Alison Roel is a product integrity manager in the MSC’s Standards team. She has been instrumental in the coordination of DNA testing on MSC labelled products. In late 2013, Alison appeared in an episode of the National Geographic Wild documentary series Mission: Save the Ocean discussing her work. Here she talks about her experience and why traceability is important.
What is ‘product integrity’?
These days people are more and more concerned about where their food comes from. As a product integrity manager, my job is to ensure that the MSC labelled fish and seafood that shoppers can trust that what they buy is what it should be: from a certified sustainable fishery.
The MSC requires that companies in the supply chains of certified fish are regularly audited to check that they segregate and clearly identify their certified stock. Recently in the UK there has been a lessening of consumer trust due to real concerns and controversy over meat substitution, so I am very proud that we have this additional assurance measure in place.
Why we do DNA testing and how
DNA testing of product samples is a way to check that our auditing system is working and that the MSC ecolabel is correctly identifying certified sustainable seafood. The samples are taken at random – some MSC and some non-MSC – and blind tested at independent laboratories, one of which was featured in the documentary programme.
Being filmed for Mission: Save the Ocean
Creating the programme was, like the DNA testing of MSC products itself, a lengthy process with an exciting outcome. I was filmed at the MSC London office checking samples of MSC certified products and then taking them to the laboratories. It was a very surreal experience being filmed, particularly walking through a crowded Kings Cross Station; while it may have seemed staged, these were the actual samples that I was taking up to the laboratories.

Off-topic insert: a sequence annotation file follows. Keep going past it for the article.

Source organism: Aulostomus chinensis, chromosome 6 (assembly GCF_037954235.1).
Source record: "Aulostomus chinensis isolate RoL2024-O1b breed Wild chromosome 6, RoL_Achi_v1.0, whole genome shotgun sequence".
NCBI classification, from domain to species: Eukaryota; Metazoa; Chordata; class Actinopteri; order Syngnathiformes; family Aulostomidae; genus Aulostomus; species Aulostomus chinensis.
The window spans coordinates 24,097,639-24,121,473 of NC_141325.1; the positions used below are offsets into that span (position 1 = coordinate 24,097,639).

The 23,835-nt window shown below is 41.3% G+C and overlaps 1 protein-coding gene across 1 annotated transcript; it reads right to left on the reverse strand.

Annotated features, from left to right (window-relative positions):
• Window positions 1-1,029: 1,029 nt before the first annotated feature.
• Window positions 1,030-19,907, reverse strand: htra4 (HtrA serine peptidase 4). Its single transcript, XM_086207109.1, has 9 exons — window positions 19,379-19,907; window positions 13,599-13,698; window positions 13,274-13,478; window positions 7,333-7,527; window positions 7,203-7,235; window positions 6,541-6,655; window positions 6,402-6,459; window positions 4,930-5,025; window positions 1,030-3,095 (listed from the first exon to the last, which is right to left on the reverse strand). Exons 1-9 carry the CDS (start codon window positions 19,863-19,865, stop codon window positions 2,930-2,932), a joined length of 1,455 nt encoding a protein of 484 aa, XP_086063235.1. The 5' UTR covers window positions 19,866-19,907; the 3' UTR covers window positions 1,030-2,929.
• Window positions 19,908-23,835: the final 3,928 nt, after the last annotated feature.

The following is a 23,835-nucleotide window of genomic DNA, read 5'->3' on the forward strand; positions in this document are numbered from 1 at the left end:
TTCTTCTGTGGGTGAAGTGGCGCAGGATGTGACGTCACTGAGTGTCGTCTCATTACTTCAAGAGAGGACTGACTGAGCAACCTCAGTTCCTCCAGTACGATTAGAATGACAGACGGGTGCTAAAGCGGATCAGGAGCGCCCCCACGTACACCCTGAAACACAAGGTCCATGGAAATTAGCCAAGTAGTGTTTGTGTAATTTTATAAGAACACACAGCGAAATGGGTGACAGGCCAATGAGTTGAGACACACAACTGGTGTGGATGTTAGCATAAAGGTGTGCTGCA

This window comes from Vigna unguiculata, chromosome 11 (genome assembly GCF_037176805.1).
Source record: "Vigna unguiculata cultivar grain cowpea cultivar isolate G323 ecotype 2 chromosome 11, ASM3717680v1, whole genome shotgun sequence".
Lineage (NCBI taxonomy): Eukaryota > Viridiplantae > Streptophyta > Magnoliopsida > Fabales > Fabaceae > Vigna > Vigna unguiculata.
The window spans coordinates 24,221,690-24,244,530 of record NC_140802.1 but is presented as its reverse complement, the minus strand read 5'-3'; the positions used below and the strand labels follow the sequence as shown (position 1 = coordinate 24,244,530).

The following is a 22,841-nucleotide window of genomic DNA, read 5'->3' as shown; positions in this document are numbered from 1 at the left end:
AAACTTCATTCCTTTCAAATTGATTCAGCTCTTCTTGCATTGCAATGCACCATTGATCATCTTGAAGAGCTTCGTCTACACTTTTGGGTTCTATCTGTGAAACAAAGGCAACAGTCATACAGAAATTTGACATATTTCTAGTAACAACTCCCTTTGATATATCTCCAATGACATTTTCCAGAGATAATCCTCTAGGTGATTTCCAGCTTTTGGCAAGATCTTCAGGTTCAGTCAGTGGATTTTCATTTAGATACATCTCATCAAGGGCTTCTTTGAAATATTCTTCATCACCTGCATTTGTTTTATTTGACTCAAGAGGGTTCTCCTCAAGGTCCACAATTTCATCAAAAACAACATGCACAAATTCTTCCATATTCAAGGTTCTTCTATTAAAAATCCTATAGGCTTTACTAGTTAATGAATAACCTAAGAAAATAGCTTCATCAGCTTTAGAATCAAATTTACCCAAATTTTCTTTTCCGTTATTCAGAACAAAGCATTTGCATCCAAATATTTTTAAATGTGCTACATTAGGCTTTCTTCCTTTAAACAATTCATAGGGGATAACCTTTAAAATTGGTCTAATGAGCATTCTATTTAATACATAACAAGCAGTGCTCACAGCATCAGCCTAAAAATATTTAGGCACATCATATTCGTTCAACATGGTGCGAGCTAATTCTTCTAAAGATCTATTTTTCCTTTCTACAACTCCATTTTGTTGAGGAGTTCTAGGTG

The interview was particularly nerve-wracking, but did give me the chance to talk about why this work, and the more general work of the product integrity team, is so important. Product integrity is not the first thing people associate with the Marine Stewardship Council, but it is essential in order for the ecolabel to have credibility.
Great results and more work to do
I was also apprehensive about the test results as we had no idea how favourable the outcome would be. It was the third time I had been involved in coordinating the MSC’s DNA testing, which has been going on since 2009, but so far results have been positive.
Fortunately, of the 320 samples examined, just 3 indicated mislabelling. So, over 99% of MSC products tested were correctly labelled. While this means some investigative work for us, the results gave us confidence that our chain of custody measures work. With other industry studies showing mislabelling levels closer to 10%, the level for MSC products was extremely low. Now we’ve started the process we plan to keep doing testing to see that this remains the case.
Spreading the word…
I’m very pleased to have been able to take part in this project. My family have always been interested in the work that I do at MSC; my dad often asks me technical questions and my husband is now much more aware of sustainable seafood options. My mum even accompanied me as I travelled to Edinburgh in the programme. Now a lot more people will learn about the work we do and why, and that the MSC ecolabel is a reliable mark of sustainability.